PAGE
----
Why Saudi Arabia can’t ban women from driving forever

There’s something extraordinary happening in Saudi Arabia right now. I should know — you see, I was born there, lived there half my life, speak the language and understand the customs. Lately, I’m both amazed at and humbled by what I’m seeing: Extremely brave Saudi women, more driven than ever to change their society, despite the sad fact that they still aren’t allowed to drive.

And while it’s true there’s no formal law that bans females from getting behind the wheel in the ultra-conservative kingdom, it is also by no means a stretch to say they are, indeed, prohibited from doing so. Unfortunately, that’s just the way it’s always been in a society where religious edicts are often interpreted to mean it is illegal for women to drive.

I’ve reported on this subject for years and must admit, it’s a personal one for me. Some of my earliest memories entail trying to figure out why my American mother would always drive me around Oklahoma City, where we spent our summers, but could never take me around Jeddah, where we lived the rest of the year.

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Ya Libnan was originally created to capture the historic events that erupted as a result of the assassination of the former Prime Minister Rafic Hariri. The tragic Valentines Day murder gave birth to the Cedar Revolution.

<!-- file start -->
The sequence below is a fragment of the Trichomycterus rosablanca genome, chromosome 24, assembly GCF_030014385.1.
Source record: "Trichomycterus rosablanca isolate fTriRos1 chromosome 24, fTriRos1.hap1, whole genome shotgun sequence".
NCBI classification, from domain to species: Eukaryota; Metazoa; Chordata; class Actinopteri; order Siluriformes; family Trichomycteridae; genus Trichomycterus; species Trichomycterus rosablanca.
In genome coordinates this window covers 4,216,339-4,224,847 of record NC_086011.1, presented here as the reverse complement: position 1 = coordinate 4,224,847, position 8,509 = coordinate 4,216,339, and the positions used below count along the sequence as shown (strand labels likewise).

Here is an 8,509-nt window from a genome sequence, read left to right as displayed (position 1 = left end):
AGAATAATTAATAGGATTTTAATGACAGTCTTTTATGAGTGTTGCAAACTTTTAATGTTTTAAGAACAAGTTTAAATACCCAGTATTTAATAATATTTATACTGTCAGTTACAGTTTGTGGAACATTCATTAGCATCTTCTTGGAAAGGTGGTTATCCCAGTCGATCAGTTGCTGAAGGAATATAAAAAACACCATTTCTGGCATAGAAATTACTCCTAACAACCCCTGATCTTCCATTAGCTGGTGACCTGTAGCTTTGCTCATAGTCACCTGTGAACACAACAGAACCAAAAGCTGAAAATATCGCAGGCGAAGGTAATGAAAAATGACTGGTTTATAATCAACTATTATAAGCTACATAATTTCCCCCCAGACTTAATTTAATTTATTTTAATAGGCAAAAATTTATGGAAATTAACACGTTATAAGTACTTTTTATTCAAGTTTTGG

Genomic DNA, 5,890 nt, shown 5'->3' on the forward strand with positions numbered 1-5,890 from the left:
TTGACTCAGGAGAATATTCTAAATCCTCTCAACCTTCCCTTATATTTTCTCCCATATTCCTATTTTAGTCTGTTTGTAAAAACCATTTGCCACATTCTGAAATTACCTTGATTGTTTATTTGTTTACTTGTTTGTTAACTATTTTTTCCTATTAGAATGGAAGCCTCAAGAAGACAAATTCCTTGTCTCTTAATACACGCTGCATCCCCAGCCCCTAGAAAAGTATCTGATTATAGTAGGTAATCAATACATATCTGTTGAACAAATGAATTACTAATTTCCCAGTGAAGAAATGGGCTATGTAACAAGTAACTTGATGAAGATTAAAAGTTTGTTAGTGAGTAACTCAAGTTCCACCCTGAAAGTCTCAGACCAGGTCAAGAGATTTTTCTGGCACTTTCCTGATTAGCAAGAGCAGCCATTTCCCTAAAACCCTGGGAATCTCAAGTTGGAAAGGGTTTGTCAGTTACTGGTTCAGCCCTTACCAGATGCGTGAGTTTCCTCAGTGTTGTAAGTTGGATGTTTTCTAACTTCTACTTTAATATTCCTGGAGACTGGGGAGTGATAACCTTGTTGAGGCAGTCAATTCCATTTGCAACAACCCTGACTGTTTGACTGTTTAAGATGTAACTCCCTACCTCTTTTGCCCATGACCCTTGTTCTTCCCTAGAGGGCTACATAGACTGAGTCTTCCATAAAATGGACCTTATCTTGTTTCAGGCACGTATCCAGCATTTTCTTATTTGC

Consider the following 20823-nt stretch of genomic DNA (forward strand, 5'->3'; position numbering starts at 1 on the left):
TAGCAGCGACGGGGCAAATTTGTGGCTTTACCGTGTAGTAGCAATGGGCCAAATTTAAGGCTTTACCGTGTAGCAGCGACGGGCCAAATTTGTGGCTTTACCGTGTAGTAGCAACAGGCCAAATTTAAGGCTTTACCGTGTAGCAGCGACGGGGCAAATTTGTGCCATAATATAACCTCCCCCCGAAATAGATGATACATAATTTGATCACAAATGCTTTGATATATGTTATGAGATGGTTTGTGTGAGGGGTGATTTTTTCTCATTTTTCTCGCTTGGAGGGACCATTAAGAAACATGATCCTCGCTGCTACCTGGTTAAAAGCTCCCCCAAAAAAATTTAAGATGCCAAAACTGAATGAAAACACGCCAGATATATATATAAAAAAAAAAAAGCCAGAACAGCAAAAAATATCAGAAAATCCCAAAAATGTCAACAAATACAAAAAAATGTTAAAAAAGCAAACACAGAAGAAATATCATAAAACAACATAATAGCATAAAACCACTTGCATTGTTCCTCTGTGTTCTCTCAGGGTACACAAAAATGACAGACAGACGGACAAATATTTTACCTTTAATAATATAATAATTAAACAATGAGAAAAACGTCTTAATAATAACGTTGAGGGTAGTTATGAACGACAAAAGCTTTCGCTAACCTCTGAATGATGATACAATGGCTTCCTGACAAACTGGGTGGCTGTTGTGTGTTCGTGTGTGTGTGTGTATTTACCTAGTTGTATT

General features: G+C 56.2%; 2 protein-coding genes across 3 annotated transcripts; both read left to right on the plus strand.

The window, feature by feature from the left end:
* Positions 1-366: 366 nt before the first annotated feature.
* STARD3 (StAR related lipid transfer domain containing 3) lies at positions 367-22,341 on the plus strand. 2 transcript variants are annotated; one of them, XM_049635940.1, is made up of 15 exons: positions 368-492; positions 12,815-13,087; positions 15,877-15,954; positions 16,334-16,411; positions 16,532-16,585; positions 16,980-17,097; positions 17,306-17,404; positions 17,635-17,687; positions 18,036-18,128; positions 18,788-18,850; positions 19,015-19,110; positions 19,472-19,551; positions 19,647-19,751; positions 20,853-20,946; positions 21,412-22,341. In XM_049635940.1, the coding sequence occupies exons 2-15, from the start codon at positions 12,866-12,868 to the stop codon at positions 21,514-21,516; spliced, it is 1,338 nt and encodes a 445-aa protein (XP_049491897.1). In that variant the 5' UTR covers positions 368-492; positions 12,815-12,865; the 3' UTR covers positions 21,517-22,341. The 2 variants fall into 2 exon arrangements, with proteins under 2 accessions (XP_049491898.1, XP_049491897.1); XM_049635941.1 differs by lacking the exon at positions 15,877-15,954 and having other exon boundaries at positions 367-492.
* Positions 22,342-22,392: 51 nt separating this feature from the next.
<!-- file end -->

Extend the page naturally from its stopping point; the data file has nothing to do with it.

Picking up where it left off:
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Saudi women emerging

published 1-20-2013

A week ago, Saudi Arabia saw something that people in the kingdom often talk about but rarely witness — a potentially important political reform.

King Abdullah announced Jan. 11 that 30 women would join the kingdom’s Shura Council, a consultative body of 150 persons, and that women henceforth would hold 20 percent of the seats. Skeptics cautioned that it’s a symbolic move, since this is an advisory group that doesn’t actually enact any legislation. But it’s a powerful symbol, according to men and women here.

When Abdullah first signaled his plan to name women to the council, a Saudi cleric said it would be “haram,” or forbidden under Islam. The king went ahead and announced the 30 appointees, saying that he had consulted the Senior Ulema Council, the religious body whose approval is one of the pillars of the Saudi monarchy.

A Westerner here told me that, last weekend, several dozen conservative Saudis gathered near Abdullah’s palace to complain, but he wouldn’t see them.

It’s understandable why conservatives would be upset: If Saudi women are deemed worthy of joining the body that advises the king on sensitive matters, it’s harder to justify the many limits on their rights.

I met here last week with Hayat Sindi, a scientist who is one of the newly appointed Shura members. She took her doctorate in biotechnology from Cambridge in 2001, and in the years since she has been a visiting scholar at Harvard, launched two companies and helped run a third.

“I feel the solution for the Middle East is based on women and youth,” she says. Listening to her story of insistent, determined accomplishment, it’s hard to disagree.

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